Thursday, September 23, 2010

Cougar killed in Corvallis Residential Neighborhood

Another cougar has been killed in Corvallis. Click post title to go to story. This one in a Timberhill neighborhood. The big cat was living under someones deck and dining on house cats, deer and attacking dogs.

The population of cougars in Oregon this summer alone has skyrocketed. At least the population living close to humans, or, right among humans. Many people are unaware of how close they are, because they hunt in the twilight or at night.

The department of Wildlife warns there have been other sightings in that area. And still, pet owners allow their cats to roam free.

This isn't the only big predator threatening house cats and living right in city limits. Coyotes also roam Corvallis streets in the night, as I witnessed myself on Walnut near Circle.

There is a squeamishness about killing a cougar. However cougars only live when they kill other animals, including house cats and dogs. Protect your cats, please. Keep them indoors.

I worry about Tabitha, Slurpy's sister, who was adopted by a family who lives in the Timberhill neighborhood. I warned them about cougar sightings in the area and they pledged to keep her inside.

But did they honor that promise? Did they protect an innocent kitten, who knew no enemies, from the horrors out there, the jaws and claws ready to tear her apart and eat her alive?


I have been considering the questions raised by Snow, in the comments. He asks if we are the only species that is important and if the cougar could not be relocated. Yet I would ask, whose life is more valuable, the cougars', the deer, the house cat?

Some do not want to kill the cougar, but this cougar killed both a deer and at least one house cat. Is one life more valuable than another? Is there no sympathy for the house cat who died so horribly, or for the deer? How do we place value on lives? Are carnivores more valuable than herbivores? The question is a curiosity to me.

I love cats. My sympathies lie with cats. I concede cats, when allowed to roam, kill other lives. I advocate for house cats to be kept inside, to minimize environmental damage and predation, and also to keep them safe from becoming prey to other predators.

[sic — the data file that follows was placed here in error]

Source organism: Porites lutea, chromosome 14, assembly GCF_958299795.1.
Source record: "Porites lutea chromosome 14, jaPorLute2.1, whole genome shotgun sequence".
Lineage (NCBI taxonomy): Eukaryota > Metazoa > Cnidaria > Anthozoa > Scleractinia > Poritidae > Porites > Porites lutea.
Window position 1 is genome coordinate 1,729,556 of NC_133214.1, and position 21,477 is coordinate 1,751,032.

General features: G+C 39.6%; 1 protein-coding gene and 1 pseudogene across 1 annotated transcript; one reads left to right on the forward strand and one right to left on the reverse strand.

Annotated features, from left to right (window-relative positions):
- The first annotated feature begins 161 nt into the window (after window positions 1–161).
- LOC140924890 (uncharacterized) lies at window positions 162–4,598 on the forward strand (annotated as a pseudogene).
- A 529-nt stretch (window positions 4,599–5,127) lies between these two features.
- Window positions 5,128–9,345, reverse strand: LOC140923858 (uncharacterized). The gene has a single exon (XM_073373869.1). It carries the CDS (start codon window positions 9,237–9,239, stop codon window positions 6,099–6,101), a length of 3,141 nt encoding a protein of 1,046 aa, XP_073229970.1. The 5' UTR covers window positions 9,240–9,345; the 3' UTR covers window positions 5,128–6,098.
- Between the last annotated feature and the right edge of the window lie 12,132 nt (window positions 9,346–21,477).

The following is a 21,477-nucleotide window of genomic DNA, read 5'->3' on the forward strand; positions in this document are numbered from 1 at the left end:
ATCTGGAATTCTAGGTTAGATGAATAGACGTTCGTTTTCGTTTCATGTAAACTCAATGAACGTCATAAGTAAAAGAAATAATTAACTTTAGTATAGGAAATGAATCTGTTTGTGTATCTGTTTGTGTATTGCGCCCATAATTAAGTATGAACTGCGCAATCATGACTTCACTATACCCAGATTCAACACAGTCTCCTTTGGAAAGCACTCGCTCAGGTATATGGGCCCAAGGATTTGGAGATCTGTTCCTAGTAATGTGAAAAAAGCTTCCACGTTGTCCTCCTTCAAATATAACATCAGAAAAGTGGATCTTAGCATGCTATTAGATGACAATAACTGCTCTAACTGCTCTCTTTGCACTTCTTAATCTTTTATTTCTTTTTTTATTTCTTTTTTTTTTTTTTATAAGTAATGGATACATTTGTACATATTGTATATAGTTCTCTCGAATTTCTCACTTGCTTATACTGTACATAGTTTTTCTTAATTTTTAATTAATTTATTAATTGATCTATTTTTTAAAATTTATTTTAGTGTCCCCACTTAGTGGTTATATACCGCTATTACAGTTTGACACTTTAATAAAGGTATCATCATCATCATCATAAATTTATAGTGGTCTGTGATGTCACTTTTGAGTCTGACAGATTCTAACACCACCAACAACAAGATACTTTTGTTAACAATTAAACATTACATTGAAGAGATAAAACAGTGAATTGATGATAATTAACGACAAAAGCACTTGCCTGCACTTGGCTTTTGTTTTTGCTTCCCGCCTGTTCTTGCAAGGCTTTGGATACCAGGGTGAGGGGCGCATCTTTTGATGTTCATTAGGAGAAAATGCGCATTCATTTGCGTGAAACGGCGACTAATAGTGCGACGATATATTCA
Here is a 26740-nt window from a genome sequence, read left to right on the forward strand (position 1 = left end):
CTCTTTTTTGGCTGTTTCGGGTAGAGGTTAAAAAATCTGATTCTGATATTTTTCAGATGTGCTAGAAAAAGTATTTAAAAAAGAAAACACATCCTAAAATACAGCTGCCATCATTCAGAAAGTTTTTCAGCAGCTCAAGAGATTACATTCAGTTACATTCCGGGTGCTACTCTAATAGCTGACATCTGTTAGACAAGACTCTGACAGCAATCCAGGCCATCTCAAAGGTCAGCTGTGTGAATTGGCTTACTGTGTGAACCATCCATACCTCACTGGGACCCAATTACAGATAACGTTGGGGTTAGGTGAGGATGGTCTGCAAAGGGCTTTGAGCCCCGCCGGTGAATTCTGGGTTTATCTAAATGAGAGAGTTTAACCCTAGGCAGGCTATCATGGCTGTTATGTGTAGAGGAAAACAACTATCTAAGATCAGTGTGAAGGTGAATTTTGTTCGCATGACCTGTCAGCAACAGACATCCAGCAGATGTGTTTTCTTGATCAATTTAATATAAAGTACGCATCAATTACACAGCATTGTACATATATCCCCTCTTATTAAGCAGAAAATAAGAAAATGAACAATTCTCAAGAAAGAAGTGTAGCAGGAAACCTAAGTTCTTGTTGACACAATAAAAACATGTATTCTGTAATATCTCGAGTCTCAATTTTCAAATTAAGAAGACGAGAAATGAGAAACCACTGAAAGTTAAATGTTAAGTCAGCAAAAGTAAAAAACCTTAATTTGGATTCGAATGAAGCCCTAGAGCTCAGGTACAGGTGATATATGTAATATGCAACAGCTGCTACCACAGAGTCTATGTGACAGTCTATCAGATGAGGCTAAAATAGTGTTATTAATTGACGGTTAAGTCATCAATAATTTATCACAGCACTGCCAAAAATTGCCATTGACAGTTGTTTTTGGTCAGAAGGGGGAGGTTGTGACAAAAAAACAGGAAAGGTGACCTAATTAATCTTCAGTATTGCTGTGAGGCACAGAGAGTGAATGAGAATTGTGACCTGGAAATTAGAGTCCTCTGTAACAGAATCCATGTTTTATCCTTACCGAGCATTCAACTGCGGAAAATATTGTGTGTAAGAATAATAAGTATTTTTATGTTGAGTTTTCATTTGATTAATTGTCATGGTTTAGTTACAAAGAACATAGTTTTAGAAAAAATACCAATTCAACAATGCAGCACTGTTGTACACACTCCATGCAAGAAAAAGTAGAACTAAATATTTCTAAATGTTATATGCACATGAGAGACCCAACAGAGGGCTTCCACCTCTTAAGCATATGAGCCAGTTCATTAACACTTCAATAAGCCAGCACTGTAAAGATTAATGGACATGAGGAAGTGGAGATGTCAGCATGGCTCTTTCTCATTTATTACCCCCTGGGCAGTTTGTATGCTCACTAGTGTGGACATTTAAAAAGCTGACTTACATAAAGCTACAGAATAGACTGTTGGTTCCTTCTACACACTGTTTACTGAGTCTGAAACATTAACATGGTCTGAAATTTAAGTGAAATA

If we consider the dangers of living near cougar habitat, we should consider the house pet, the dog, who kills and injures more people in a week's time, in our country, I venture to guess, than there are documented cougar encounters over the span of recorded history. Be scared of dogs, not cougars, if you want to fear an animal.

I am scared of dogs. I've been bitten a dozen times in the last few years, when going out to help cats. Three of those bites came from Pomeranians, nice to my face, turn my back and they attached themselves by teeth to my calf. I have Pomeranian bite scars. I have been bitten by small and large dogs, often enough now I have pepper spray ready and have a tension around dogs I don't know which they sense. I used to own a dog, but after being bitten so many times, I don't trust them anymore. Dogs know this.

Dogs also kill more cats than any other predator.

I love cats. I don't like killing anything. But if something--anybody or anything is after or threatens something I love, my mother instinct kicks in and I would kill the threat or die trying. This includes cougars, dogs, coyotes and the most dangerous predator of all, humans.

I can't say if there is a greater force in the universe that gives different values to different life forms. In a Darwinian jungle, the strong and the clever survive. They eat the weak, the young, the stupid, the slow, the trusting, the naive, the disabled, the old. These traits are the only judges of value if you dare to call it judging of value.

It is what is.

We are not the only species that is important. But I as an individual organism will do anything I can to stay alive. Humans, as a species, acting together, will act likewise. It's the struggle that strengthens each species, the battle royal to stay alive. "I'll die, to let you live" is not normal behavior for any species or individual.

I don't like to take life. Any life. It takes a god complex, an ego, a value judgement to hold a living beating life, any life, a life that wants to keep living, and to end that life, that glow to the eye, that hope, that lust, that joy, that beating heart. I rarely eat meat for this reason. I grew up a vegetarian, too. But I would kill and eat meat to live. I wouldn't like doing it, but I would. If I were to eat meat regularly, I would rather kill what I ate myself, to know I'd done so mercifully, than rely that somoeone else might show mercy in taking that life.

In the end, our species will die off.

An outsider to our universe and planet, looking in one day, in the future, to study our species history, will make notes on the most bloodthirsty and violent species ever known to have roamed planet Earth. The stranger from the future will note how we razed the planet's resources, building huge colonies, surrounded in our own filth and trash, thrived and reproduced until the population consumed everything usable as food. The stranger will note the evidence of numerous and frequent violent conflicts between different colonies and tribes, dusease outbreaks, colony starvations, the advances our species made and will speculate on the causes of our extinction.

It is what will be, as I see it, and there is no turning from our path. We cannot choose anything, not really, not enough to make any difference, to turn far enough off the path, in our marching instinctual animal species inevitable fate.

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